The Celtics have entered the offseason with many questions. They have possible free agents opting out and three first round draft picks in November. Despite a crowded roster and the impending luxury tax of the salary cap, the intrigue is high on how to get this team ready to compete again to make it all the way next year. The good news is that the Celtics already have a solid foundation in place.
This foundation is built on great, young wing players that fit today’s NBA. The game has grown into a pace-and-space league where the goal is to find switchable players that have the ability to guard multiple players on the court. Athleticism and the three-point shot are more valued than having traditional positions. The Celtics with Jayson Tatum, Jaylen Brown, and the rest of their deep, positionless roster are set up well for where the NBA currently is and where the NBA will be for the foreseeable future.
One of the most important things that this roster style can do for a team is make it easier to play the unselfish and unpredictable basketball that Brad Stevens has implemented over the last few seasons. The Celtics showed this multiple times with their “Best Five” lineup in the playoffs.
There was ball movement to find open shots couple with a swarming team defense. Others teams, especially if they had a traditional big on the floor, were never able to cover up a potential mismatch that the Celtics were hunting on offense. Then, on defense, this same Boston lineup looked near perfect switching off everyone and collapsing if the big man received the ball in the paint. It showed how crucial a small ball lineup was at key points of the Celtics’ run to their third Eastern Conference Finals in four years.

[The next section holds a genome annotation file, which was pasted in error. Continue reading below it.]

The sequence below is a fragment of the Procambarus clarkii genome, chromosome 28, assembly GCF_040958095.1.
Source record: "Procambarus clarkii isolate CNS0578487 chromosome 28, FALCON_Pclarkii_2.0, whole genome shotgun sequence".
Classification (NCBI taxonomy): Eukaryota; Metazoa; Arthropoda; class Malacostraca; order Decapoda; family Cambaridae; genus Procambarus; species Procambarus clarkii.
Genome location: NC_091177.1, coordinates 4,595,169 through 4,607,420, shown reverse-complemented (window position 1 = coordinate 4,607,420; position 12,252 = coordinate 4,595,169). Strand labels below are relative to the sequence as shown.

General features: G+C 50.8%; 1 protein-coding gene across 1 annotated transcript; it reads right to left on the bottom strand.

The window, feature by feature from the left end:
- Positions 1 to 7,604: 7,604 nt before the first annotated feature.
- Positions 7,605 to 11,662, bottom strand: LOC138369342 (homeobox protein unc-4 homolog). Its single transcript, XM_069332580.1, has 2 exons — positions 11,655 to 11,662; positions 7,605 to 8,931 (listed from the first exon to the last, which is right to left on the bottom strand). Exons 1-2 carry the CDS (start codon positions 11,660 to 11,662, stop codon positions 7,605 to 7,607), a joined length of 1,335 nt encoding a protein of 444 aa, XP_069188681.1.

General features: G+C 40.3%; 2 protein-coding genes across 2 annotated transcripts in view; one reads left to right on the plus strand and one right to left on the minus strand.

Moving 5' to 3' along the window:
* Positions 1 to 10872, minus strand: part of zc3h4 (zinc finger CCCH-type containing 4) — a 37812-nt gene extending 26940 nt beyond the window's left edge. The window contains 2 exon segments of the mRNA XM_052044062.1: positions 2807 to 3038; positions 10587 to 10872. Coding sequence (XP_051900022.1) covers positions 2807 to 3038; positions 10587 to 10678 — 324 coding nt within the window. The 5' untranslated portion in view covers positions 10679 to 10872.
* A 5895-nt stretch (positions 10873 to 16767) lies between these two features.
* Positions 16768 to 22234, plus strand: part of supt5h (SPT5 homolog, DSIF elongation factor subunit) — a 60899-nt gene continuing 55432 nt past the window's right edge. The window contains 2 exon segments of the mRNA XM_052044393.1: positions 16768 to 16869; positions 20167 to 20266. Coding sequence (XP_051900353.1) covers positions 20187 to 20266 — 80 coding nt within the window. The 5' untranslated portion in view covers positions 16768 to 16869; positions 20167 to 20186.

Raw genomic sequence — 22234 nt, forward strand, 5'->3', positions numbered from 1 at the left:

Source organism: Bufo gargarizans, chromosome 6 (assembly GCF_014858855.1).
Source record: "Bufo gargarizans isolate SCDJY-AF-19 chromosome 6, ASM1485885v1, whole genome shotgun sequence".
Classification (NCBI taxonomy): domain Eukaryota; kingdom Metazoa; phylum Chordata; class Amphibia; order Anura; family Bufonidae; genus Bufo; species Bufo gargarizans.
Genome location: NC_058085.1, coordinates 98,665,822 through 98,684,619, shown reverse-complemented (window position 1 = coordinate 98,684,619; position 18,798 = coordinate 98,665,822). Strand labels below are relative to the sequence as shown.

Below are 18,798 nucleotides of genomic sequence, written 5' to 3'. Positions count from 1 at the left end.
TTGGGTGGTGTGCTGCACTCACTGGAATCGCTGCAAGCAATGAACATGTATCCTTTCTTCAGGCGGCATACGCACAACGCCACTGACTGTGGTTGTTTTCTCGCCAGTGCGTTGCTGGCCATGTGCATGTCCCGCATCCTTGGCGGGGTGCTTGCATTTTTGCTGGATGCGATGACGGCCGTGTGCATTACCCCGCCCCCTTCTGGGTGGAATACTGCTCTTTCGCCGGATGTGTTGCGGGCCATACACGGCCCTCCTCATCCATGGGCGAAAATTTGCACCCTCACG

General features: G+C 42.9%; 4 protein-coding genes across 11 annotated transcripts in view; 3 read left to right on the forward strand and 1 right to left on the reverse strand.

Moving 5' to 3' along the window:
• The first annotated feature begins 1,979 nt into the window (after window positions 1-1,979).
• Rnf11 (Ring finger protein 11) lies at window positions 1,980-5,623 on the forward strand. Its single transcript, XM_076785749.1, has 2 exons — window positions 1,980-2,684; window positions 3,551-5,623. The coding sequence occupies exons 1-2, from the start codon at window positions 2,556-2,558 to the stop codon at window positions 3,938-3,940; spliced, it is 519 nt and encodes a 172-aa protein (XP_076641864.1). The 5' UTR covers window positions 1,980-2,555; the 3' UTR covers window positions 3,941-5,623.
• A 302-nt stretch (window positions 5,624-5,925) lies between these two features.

The Celtics also have depth in their bench that fits into the mold of switchable wings. If necessary, Stevens can call on others on the bench who can guard anyone on the floor. While their peak talents are wide-ranging, they will continue to get minutes because of the versatility on the court.
Other successful teams around the league have embraced these concepts, too. The Warriors teams with their “Death Lineup,” the Raptors with Pascal Siakam at center, and these Finals where the Lakers and Heat had non-traditional big men at center with Anthony Davis and Bam Adebayo all mirror what the Celtics have built. The whole league has trended in this direction, and it is positive news to know that the Celtics are ahead of the game with young wings that can compete with the best.
The counterpoint to this argument is that the NBA goes in cycles. When this trend ends, the traditional big man could come back in style. This, of course, would work against the Celtics’ current roster, especially if Enes Kanter will be exploring the free agent market. It would shift a conversation into what would Boston need to do to go back to that slower half-court offense centered around a big man in the paint. It is not likely the Celtics would adjust on the fly.
However, the dependence and math of the three-point shot will never change. This shot is just too huge of an advantage to pass up on by packing the paint with two huge big men who can’t shoot. NBA trends may go in cycles, but the positionless lineups with shooters is something that should stay for a long time. It is exactly why the Celtics are set up for a long run based around this style of play.
No matter how the Celtics’ season ended last year, it is important to remember this team will be back because of the foundation they are built on. Whether it is Jayson Tatum, Jaylen Brown, or even “stretch-6” Marcus Smart, the roster is complete with wings who are athletic and play the Swiss Army knife style on the court. In today’s NBA these positionless lineups are not going anywhere, and the Celtics will have to build on this if they want to make it all the way.